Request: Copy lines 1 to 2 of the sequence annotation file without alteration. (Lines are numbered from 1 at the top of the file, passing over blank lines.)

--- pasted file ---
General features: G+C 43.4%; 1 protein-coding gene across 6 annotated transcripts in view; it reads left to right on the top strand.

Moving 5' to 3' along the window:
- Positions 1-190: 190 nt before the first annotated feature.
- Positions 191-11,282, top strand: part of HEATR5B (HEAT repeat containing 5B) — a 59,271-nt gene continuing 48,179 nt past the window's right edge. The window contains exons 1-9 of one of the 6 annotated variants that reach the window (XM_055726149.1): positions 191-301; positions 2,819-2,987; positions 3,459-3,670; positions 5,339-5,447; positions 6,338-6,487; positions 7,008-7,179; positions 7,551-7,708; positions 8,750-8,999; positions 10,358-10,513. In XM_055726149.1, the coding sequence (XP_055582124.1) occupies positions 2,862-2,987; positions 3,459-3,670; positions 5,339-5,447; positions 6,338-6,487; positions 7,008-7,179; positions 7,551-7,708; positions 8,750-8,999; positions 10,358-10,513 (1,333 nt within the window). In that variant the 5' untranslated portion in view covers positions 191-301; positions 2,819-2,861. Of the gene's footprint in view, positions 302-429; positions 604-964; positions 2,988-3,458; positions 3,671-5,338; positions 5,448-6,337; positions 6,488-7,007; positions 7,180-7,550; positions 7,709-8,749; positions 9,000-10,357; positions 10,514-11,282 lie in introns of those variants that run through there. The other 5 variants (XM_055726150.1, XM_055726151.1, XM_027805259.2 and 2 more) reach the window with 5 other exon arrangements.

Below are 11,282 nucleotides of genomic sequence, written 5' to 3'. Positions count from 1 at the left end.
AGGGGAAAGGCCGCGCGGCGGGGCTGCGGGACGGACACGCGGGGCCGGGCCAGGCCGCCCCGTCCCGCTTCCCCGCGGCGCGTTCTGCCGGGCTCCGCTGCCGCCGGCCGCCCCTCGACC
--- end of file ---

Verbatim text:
General features: G+C 43.4%; 1 protein-coding gene across 6 annotated transcripts in view; it reads left to right on the top strand.

Moving 5' to 3' along the window: